We had a proper staircase built. The stairs are in the back of the house, right off of the door that leads into the garage. When we bought the house, believe it or not, there was no exterior door for the stairway, the exterior door was inside beyond the staircase. We moved the existing door to where it belonged as soon as we moved in. It was a temporary fix, although we didn’t realize it at the time!! It would eventually be replaced with an antique (wood) door that I spent a summer lovingly stripping, scraping and sanding before finally conceding and hiring a professional to paint it. I spent too much time and effort on it to risk a lousy paint job. Read about the door here.
I guess to allow for a private entrance? But how in the world could the space stay heated and cooled with no door into the garage? There was a kitchenette up stairs that we removed, so I guess the upstairs could have been an in-law suite or something. The existing staircase was built of plywood with really dirty, worn berber carpet. There was no bannister , so we had the stair treads, banister, hand rail and newel post built from antique heart pine, which is what we intended to do our floors in….. eventually. Read about them here. Take a look at our DIY dash and albert stair runner, I’ll show you how we did it here.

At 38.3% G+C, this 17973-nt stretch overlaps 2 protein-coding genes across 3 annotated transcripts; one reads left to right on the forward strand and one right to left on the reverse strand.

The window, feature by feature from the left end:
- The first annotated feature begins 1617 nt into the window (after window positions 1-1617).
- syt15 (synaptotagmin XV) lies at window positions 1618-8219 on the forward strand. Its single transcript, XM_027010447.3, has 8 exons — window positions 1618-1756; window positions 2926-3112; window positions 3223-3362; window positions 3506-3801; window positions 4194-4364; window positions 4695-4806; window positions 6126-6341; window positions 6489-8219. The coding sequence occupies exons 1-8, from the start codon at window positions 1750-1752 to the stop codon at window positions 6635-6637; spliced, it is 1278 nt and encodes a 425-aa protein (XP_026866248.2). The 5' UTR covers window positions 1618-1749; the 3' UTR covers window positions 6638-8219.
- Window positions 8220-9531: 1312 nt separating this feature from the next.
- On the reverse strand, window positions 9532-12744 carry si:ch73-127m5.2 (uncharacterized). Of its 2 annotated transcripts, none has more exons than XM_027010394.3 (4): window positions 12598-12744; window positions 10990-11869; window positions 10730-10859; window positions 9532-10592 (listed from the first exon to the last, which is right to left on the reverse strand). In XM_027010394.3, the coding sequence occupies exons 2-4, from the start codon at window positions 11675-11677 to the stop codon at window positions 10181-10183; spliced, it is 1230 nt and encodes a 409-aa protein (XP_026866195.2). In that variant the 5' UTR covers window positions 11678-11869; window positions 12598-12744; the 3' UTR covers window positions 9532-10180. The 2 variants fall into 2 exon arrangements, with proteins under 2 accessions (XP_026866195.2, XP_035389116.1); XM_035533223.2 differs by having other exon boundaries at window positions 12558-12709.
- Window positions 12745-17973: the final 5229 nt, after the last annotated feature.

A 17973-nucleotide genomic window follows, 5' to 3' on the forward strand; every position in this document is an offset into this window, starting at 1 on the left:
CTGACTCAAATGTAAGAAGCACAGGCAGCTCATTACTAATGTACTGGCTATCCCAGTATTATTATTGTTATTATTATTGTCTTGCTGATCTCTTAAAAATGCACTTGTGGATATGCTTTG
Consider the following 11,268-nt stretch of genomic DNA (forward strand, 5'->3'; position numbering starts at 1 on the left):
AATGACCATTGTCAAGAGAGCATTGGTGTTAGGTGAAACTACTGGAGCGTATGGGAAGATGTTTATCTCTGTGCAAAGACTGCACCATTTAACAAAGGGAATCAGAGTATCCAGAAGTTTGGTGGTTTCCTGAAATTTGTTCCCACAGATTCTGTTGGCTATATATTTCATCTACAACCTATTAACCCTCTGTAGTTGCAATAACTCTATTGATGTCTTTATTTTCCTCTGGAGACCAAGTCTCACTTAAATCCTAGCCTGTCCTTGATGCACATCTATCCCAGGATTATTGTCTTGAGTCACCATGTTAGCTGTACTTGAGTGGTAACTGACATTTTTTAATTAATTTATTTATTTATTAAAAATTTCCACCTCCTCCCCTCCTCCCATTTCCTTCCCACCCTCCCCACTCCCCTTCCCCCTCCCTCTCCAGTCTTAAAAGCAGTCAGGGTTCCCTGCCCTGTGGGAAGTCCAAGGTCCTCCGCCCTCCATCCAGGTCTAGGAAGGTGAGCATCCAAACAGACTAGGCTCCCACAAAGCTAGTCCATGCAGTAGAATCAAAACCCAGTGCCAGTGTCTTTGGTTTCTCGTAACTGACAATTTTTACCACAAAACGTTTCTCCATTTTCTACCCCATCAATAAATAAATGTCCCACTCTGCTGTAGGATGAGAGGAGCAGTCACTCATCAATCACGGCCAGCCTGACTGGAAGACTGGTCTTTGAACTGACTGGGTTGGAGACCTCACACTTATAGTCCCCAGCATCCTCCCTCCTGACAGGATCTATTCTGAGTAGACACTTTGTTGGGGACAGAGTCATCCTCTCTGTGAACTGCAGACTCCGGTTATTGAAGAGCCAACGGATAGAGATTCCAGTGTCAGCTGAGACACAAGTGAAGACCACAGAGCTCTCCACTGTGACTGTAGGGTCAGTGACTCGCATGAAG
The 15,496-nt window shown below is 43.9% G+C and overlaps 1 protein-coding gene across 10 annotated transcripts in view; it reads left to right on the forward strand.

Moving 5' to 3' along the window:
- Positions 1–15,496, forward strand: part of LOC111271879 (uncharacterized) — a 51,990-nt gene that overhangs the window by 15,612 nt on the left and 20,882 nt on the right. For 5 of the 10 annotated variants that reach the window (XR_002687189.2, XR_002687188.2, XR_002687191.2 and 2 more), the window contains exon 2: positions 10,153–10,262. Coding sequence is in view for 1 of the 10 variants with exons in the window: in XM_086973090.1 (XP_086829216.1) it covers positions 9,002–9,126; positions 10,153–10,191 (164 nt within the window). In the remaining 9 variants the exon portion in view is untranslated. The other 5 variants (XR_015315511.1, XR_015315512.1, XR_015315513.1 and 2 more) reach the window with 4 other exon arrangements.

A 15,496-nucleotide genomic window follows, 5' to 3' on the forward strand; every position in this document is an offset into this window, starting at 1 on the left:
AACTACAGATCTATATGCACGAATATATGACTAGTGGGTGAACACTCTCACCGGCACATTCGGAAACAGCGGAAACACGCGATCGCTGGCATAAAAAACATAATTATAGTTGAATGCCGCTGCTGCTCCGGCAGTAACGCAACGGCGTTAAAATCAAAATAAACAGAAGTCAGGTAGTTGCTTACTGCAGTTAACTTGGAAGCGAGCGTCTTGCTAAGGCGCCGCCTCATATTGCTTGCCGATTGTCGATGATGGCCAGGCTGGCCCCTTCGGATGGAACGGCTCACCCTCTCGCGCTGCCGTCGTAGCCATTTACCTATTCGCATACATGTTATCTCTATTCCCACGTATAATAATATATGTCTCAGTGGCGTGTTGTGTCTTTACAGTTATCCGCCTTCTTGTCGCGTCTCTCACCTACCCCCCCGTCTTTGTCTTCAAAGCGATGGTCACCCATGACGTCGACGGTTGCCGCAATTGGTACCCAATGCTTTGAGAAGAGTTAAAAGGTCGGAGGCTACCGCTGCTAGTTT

We also had the fireplace moved and some built ins removed. I know it sounds like a lot. And it was!!! But………. the fireplace had berber carpet going up the sides of the hearth and white floor tiles (the same white floor tiles as the kitchen and breakfast room) on the top of the hearth. Who does that????? We had already hired a crew to come in and do massive amounts of drywall work and paint the entire house. Our house had walls painted every color of the rainbow along with a multi colored fruit wallpaper border. Gingerbread trim adorned the shelves above the doorways.
There was poor quality beadboard in the breakfast room and similarly questionable chair rail in the dining room. There was also some of that foamy type of crown molding in the office. I really don’t know what it was? I know what it wasn’t! Wood! My only regret is that I didn’t take more “before” pictures. You truly would have had to see it to believe it!!!!
We went about three or four months after completing this “phase” as I call it. Spring was quickly approaching and we thought we would talk to Steve about our screened in back porch. We met with him on a Wednesday and tossed around some ideas and he left with plans to return Friday morning with his electrician. Unfortunately he never made it back to our house that Friday. We were shocked to learn that he had died earlier that morning of a massive heart attack. We lost a true friend and a great craftsman.
R.I.P. Steve Rushton